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Bologna next manager odds

Bologna next permanent manager odds

Bologna next manager after Siniša Mihajlović

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Who is Bologna's manager?

The outspoken and hard-nosed Siniša Mihajlović has enjoyed a footballing career which spans four decades and has lasted nearly 35 years. Since 2005, he has been a manager. But before this, he was player - a defender who played for a number of clubs in Croatia, Serbia and, most famously, Italy.

He began in his native Serbia with Brovo where he would play for two seasons, appearing 37 times and scoring four goals before having his talents recognised by Vojvodina. At Vojvodina, Mihajlović would play 73 times and astonishingly for a defender, score 19 goals. These numbers are not the results of a couple of freakish seasons, but are actually representative of Mihajlović remarkable goalscoring record throughout his career (he would score 70 goals in league competitions alone). He also got his first taste of silverware, something that would become commonplace throughout his career, as Vojovodina finished in first place in the 1988/1989 Yugoslavian First league.

He went on to fellow Serbian club, and probably the most prestigious in the country, Red Star Belgrade in 1990. He won the Yugoslavian First League for the second time in his first season with the club, a feat he would go on to repeat the following year in his final season with Red Star. He continued his impressive goalscoring achievements in his two seasons with the team, also - he scored 9 times in 38 appearances giving him a goals-per-game ratio of nearly one in four, the second-highest Mihajlović achieved with a single club.

At the end of the 1991/1992 season, many top clubs around Europe had become aware of Siniša Mihajlović's talents. He had many options but eventually decided to choose Roma as his destination. Italian football was flourishing at the time and Mihajlović combative style suited the league to a tee. He clearly felt at home in the country as he would spend the rest of his playing days in it, with various different clubs, and also the vast majority of his subsequent managerial career as well.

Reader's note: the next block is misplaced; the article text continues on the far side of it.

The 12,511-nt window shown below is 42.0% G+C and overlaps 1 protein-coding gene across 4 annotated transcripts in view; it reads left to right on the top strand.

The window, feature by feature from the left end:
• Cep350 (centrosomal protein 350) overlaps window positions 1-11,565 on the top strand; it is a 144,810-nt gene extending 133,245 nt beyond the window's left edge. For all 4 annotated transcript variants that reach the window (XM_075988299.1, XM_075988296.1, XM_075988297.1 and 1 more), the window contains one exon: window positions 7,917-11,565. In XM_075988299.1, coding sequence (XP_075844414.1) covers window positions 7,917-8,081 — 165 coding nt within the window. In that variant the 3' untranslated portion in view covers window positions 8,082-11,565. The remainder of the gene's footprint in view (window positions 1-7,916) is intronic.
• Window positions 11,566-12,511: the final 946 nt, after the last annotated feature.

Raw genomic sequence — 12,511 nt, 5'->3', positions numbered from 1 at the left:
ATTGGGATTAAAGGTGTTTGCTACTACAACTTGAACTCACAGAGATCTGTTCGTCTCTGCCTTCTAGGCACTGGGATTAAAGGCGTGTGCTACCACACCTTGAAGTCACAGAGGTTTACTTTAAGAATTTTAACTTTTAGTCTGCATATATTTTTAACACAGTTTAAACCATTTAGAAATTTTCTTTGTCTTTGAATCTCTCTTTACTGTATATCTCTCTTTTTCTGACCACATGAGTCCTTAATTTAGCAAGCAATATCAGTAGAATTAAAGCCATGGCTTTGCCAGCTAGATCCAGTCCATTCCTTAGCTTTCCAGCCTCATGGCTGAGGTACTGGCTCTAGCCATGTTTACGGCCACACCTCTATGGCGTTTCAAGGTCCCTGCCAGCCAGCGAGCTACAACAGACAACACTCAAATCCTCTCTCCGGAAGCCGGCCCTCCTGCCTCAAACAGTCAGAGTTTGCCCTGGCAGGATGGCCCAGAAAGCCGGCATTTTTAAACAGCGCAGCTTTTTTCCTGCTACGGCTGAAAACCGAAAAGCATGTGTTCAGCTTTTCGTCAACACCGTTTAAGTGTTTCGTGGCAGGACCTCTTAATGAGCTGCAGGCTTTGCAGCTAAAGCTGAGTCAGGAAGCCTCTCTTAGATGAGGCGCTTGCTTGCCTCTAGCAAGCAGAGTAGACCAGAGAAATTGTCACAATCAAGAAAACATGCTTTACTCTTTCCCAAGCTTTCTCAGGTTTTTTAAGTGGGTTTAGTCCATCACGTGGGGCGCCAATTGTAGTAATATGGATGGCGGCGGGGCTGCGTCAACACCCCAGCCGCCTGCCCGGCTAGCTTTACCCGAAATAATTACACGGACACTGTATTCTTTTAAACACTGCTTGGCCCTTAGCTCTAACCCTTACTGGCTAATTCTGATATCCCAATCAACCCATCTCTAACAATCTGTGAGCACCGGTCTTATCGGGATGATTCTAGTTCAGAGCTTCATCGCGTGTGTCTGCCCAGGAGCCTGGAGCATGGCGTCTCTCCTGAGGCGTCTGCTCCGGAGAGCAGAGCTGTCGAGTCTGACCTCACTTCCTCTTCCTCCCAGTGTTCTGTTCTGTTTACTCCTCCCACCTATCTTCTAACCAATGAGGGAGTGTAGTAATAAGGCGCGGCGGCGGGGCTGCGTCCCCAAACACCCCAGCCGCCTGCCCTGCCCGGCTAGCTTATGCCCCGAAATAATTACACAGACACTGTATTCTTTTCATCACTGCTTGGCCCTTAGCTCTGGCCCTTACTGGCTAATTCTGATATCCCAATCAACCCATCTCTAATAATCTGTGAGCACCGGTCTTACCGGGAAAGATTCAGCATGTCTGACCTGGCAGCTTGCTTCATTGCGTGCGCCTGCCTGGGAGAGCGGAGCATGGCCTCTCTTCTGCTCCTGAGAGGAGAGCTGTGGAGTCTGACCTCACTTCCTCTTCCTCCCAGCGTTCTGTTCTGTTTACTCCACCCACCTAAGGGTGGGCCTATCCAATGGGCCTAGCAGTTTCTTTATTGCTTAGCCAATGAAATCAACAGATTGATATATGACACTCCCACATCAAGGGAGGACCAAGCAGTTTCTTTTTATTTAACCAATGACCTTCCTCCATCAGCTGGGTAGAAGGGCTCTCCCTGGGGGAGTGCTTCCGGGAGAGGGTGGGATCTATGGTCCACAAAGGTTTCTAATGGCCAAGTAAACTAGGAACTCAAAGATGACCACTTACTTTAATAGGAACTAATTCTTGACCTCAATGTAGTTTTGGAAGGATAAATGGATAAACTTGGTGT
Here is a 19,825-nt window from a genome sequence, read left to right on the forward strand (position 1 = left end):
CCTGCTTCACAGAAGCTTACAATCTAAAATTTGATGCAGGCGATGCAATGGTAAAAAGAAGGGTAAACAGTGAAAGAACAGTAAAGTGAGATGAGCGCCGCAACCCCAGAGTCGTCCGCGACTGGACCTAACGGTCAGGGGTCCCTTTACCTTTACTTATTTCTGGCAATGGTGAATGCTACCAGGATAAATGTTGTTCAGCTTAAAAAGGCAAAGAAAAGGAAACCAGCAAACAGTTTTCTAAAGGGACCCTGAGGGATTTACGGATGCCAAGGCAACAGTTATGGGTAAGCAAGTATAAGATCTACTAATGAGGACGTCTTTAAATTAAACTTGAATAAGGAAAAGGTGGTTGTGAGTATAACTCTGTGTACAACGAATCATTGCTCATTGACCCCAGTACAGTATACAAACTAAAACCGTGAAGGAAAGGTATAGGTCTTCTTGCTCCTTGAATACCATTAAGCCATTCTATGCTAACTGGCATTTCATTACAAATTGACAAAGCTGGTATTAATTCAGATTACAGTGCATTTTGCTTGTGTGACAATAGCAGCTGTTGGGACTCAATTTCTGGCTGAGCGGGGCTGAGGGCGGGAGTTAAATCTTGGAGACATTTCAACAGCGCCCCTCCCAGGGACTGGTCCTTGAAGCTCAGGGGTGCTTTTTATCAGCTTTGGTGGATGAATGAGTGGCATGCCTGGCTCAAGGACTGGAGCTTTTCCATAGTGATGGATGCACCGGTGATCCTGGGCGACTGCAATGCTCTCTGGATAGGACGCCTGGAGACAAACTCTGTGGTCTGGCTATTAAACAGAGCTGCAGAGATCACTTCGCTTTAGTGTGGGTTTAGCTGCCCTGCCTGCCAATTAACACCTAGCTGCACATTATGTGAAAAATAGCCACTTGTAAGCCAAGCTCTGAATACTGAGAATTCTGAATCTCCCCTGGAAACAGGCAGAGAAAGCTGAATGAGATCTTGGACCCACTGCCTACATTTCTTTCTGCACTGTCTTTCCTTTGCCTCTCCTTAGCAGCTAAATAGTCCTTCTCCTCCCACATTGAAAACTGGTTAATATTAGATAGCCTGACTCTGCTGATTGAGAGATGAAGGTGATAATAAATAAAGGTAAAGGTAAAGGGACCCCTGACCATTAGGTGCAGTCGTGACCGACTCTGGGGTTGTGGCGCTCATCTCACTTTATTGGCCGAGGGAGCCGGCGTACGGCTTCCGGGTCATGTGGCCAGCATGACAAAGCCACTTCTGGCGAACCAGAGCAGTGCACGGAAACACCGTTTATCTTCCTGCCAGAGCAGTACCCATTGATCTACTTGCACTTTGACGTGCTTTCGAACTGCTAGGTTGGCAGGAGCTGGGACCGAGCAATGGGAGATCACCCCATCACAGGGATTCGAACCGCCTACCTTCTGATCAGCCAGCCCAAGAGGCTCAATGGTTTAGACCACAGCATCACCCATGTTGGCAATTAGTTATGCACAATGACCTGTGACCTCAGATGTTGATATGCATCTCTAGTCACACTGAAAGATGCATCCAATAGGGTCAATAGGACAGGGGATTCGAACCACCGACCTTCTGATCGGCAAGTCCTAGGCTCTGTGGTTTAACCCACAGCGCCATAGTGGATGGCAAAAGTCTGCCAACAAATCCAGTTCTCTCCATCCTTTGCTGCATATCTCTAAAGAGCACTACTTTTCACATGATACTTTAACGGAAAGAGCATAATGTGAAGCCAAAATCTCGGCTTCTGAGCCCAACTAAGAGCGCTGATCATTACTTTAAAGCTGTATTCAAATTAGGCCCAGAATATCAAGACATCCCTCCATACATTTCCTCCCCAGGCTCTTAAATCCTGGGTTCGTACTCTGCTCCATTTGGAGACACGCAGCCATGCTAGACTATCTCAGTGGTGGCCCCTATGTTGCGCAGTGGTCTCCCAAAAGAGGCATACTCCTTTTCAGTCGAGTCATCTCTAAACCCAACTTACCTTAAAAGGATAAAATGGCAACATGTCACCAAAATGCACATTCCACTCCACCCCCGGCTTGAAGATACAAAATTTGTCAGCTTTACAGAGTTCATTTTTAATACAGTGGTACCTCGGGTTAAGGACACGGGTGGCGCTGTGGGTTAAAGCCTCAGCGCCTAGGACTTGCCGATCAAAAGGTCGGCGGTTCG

His time at Roma ultimately, however, was a disappointment, they would finish 10th and 7th in his two seasons with the club. While Mihajlović himself enjoyed a relatively solid set of performances for the club, the overall result was highly disappointing.

In search of silverware in Italy, Mihajlović moved to Sampdoria in the summer of 1994. Under the tutelage of Sven-Göran Eriksson, Mihajlović, now successfully converted into a left-back, again played well but his teammates were disappointing, they were unable to win any competitions despite coming close on a number of occasions.

In the summer of 1998, after the World Cup in France in which Mihajlović competed with Yugoslavia, he moved to another giant Italian team: Lazio. Almost immediately Mihajlović got his first taste of Italian silverware which he had craved for so long, Lazio winning in the Supercoppa Italiana. The season which followed this, however, was poor, Lazio finished 7th despite finishing in the Serie A top four the previous season.

The following season, however, was a success, Lazio finally winning only their second league title in their history with the help of Mihajlović's exploits from left-back. They won the Coppa Italia the same season.

He would continue to be successful in Italy for a number of years, he won the Coppa Italia once more for Lazio in the 2003/2004 season before leaving the club in favour of Inter Milan where he won the league once more in 2005/06 and the Coppa Italia twice more in as many seasons. before hanging up his boots at the age of 36.

He then made the move into management. First, he would be assistant manager of Inter before landing his first senior role at Bologna, the club where he would eventually return ten years later. He stayed at Bologna for a season before being removed due to the club being in danger of relegation. His time at Catani, his next club, was much more impressive. Catania were a relegation-threatened club when Mihajlović took over but under his stewardship, he steered them towards safety.

He then moved to a more high-profile job with Fiorentina who were touted as potential European-place contenders. But Mihajlović was unable to deliver this elusive prize to the club in his two seasons with the club and could only manage mid-table.

He then made his one and only venture into International management, taking charge of his native Serbia in 2012 in the hope of taking them to the World Cup in Brazil two years later. He narrowly missed out as Serbia finished third in their qualifying group.

He took charge of Sampdoria from November 2013 and steered them clear of relegation which led to him being offered a further year on his short-term contract. He resigned at the end of the following season to join AC Milan. He survived for just less than a season before joining Torino and then Sporting Lisbon, his only club job outside of Italy to date.

Now he is back at Bologna, replacing Filippo Inzaghi just as he did at AC Milan.